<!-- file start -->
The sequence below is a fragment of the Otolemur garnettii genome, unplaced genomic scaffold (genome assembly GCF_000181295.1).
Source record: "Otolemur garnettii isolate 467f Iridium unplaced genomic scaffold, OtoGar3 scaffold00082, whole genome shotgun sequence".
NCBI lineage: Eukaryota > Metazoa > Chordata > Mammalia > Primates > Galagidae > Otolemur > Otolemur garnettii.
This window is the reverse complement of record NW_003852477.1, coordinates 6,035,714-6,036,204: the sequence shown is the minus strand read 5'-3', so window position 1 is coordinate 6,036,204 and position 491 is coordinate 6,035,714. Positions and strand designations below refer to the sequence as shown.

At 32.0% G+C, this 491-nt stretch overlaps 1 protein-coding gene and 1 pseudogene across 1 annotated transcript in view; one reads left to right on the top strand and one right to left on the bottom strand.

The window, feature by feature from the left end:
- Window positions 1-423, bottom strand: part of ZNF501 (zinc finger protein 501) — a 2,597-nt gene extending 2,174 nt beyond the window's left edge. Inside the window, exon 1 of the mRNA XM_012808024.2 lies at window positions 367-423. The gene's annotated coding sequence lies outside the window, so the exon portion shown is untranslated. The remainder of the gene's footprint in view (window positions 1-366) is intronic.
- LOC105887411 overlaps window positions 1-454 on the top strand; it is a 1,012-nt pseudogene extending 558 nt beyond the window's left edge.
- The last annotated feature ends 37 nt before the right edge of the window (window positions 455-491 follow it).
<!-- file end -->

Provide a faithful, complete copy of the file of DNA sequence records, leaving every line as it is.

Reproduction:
The sequence below is a fragment of the Otolemur garnettii genome, unplaced genomic scaffold (genome assembly GCF_000181295.1).
Source record: "Otolemur garnettii isolate 467f Iridium unplaced genomic scaffold, OtoGar3 scaffold00082, whole genome shotgun sequence".
NCBI lineage: Eukaryota > Metazoa > Chordata > Mammalia > Primates > Galagidae > Otolemur > Otolemur garnettii.
This window is the reverse complement of record NW_003852477.1, coordinates 6,035,714-6,036,204: the sequence shown is the minus strand read 5'-3', so window position 1 is coordinate 6,036,204 and position 491 is coordinate 6,035,714. Positions and strand designations below refer to the sequence as shown.

At 32.0% G+C, this 491-nt stretch overlaps 1 protein-coding gene and 1 pseudogene across 1 annotated transcript in view; one reads left to right on the top strand and one right to left on the bottom strand.

The window, feature by feature from the left end:
- Window positions 1-423, bottom strand: part of ZNF501 (zinc finger protein 501) — a 2,597-nt gene extending 2,174 nt beyond the window's left edge. Inside the window, exon 1 of the mRNA XM_012808024.2 lies at window positions 367-423. The gene's annotated coding sequence lies outside the window, so the exon portion shown is untranslated. The remainder of the gene's footprint in view (window positions 1-366) is intronic.
- LOC105887411 overlaps window positions 1-454 on the top strand; it is a 1,012-nt pseudogene extending 558 nt beyond the window's left edge.
- The last annotated feature ends 37 nt before the right edge of the window (window positions 455-491 follow it).